DT Warren Sapp and the Bucs can expect Brett Favre and the Packers to stand tall on Sunday
The convoluted NFC playoff picture failed to clear up last weekend, but at least one team has found itself in an unfamiliar position. The Green Bay Packers (7-7) face an uphill battle for a postseason spot after losing at Minnesota on Monday, meaning the Pack could miss the playoffs for the first time since 1992.
One suspects the Packers need no added motivation for a game in Tampa, but they got it anyway when the Vikings earned a narrow 24-20 victory over Green Bay in Minneapolis. Minnesota (8-6) moved to within a game of the Buccaneers (9-5) for the NFC Central lead but the Packers fell into an uneasy tie with Carolina, Dallas and the New York Giants.
The Bucs can expect no moping from their 'Battle of the Bays' rival. "We can't feel sorry for ourselves," said Green Bay Head Coach Ray Rhodes. "New we've got to go play. This one here hurts everybody. It hurt to come up short."
Though the Packers didn't get one last score in a back-and-forth game, they came close, as QB Brett Favre drove his team to within 30 yards of the end zone as time was expiring. It was a familiar picture to the Buccaneers, who saw their own rousing comeback in Green Bay on October 10 fall short when Favre responded with a game-winning TD drive in the final 100 seconds of a 26-23 Packer win.
Buccaneer Head Coach Tony Dungy expects nothing less than that type of effort from Green Bay on Sunday. "They're down to their last bullets," said Dungy. "They know they have to win to get in. I think we'll see a championship heart from them. They have a lot of veteran leaders who know what it takes to get to the playoffs…Brett Favre, LeRoy Butler, Antonio Freeman."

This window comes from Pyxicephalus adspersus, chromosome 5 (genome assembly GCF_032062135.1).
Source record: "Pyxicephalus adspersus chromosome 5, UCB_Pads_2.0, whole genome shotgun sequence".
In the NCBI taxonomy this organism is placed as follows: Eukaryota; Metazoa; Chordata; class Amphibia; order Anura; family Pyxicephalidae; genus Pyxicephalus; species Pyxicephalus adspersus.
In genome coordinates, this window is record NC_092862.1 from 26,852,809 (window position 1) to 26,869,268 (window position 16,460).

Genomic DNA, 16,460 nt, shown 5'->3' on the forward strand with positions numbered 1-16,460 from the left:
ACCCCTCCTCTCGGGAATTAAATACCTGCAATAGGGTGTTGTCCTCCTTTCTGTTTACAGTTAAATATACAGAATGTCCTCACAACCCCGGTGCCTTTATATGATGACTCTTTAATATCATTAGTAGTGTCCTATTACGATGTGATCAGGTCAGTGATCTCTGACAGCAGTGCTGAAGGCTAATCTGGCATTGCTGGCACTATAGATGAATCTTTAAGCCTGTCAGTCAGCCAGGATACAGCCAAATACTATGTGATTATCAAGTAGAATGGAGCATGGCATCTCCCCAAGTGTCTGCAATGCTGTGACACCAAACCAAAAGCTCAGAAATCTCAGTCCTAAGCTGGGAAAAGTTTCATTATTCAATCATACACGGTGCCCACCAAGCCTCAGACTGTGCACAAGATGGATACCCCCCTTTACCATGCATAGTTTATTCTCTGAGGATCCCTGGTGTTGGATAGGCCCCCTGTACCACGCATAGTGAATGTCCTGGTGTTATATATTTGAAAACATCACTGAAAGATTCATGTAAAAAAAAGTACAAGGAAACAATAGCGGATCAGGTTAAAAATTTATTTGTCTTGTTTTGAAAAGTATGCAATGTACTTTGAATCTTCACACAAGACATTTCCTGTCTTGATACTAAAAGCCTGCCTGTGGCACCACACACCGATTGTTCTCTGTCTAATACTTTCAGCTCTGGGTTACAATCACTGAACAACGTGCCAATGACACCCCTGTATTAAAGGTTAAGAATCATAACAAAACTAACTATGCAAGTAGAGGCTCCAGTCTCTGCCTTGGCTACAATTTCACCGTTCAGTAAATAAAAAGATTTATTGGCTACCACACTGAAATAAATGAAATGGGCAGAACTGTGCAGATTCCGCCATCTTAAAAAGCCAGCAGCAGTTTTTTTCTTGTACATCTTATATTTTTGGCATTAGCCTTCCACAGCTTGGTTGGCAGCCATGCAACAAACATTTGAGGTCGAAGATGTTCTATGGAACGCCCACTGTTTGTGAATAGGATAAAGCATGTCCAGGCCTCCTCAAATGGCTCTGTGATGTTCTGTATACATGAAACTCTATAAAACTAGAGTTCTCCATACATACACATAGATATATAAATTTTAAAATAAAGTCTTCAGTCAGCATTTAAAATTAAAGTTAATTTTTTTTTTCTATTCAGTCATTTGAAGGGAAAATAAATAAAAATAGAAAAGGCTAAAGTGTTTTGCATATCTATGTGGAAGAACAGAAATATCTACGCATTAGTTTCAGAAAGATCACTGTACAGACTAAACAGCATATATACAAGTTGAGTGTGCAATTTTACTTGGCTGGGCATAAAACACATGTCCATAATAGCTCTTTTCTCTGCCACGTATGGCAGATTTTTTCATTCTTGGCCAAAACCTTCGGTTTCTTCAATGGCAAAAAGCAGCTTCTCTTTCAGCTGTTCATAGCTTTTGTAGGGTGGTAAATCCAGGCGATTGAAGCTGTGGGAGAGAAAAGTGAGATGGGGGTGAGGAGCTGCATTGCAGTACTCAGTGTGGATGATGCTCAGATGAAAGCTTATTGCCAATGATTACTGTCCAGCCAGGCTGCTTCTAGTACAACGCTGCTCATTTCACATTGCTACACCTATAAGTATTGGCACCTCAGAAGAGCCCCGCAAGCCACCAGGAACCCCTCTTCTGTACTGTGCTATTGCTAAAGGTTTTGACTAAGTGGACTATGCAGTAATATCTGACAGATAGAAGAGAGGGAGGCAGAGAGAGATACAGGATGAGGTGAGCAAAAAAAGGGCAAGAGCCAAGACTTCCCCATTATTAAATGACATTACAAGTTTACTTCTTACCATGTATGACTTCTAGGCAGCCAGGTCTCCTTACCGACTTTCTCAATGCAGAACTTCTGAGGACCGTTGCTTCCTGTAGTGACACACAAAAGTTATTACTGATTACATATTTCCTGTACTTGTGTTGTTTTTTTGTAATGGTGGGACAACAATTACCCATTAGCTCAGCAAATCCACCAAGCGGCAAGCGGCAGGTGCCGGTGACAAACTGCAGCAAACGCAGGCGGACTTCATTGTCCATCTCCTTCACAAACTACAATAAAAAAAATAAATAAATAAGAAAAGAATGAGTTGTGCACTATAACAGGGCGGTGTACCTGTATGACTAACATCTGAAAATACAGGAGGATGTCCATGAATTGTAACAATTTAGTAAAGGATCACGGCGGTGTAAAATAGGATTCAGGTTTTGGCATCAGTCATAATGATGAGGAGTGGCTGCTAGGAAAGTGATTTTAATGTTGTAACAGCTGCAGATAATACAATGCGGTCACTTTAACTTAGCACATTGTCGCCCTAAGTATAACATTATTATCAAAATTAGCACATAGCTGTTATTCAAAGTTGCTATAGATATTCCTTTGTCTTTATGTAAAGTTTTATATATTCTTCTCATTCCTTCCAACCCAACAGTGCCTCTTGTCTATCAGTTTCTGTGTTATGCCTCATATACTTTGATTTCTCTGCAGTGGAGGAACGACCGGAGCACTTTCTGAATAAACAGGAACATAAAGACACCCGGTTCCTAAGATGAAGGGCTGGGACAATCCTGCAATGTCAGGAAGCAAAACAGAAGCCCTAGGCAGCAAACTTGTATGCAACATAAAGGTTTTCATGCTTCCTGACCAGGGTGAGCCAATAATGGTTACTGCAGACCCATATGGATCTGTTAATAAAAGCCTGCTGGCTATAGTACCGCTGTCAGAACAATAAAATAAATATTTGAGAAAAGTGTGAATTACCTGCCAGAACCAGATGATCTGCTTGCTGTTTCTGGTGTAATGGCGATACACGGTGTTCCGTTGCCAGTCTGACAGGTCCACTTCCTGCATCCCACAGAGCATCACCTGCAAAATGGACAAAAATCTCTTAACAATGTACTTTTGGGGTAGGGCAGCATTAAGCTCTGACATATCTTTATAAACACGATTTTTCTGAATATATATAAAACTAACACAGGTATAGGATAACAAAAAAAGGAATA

The Packers have actually been almost as effective on the road as they have at home this year, surprising considering Green Bay's usual Lambeau Field dominance. The Packers are 4-3 at home so far and 3-4 on the road after recent wins at San Francisco and Chicago. Their last trip to Tampa Bay, however, resulted in a 24-22 loss to the Buccaneers on December 7, 1998, although they had previously won in Tampa in '96 and '97.
Their trip to Raymond James Stadium this year provides Tampa Bay with its first chance to rebound after a stunning 45-0 loss at Oakland last Sunday. Still, Dungy doesn't believe the Packers will put too much stock in that result. He says that, if the situation were reversed, he would expect a spirited team on the rebound.
"I would expect them to be professionals," said Dungy of his hypothetical view from the other side. "I would expect their guys to come out and play well. I would want to get out to a good start and try to put that doubt in their mind about the week before. So I think you will see (Green Bay) come in here and try to get off to a fast start."
The Packers did just that in the October 10 meeting, opening up a 10-0 first-quarter lead in Lambeau thanks to a Buccaneer turnover. The Bucs did not doubt themselves on that day, however, roaring back to take a 13-10 lead at halftime and, eventually a short-lived 23-19 lead in the fourth quarter. Though that comeback fell short for Tampa Bay, they have repeatedly shown the ability to overcome early deficits in 1999. Victories over Atlanta (19-10 on 11/21) and Detroit (23-16 on 12/12) each came after the Bucs were down 10-0, half of the four games Tampa Bay has won after trailing entering the second period.
Last week's game in Oakland was an obvious deviation from that pattern, as a 10-0 first quarter deficit continued to balloon in each subsequent period. Dungy would just as soon see his team not need another comeback. "We've been very slow starting," he said. "I don't have the stats in front of me, but in the first quarter we're way, way down (in points) and that's hard to do. It's hard to win that way, normally. If you get out on top and force people to play your game, you're going to have a lot better chance."
Similarly, whichever team wins on Sunday in Raymond James Stadium is going to have a lot better chance to secure their playoff goals. Even if late rallies have become their specialty, the Buccaneers would rather not wait until the final week of the season to punch their playoff ticket.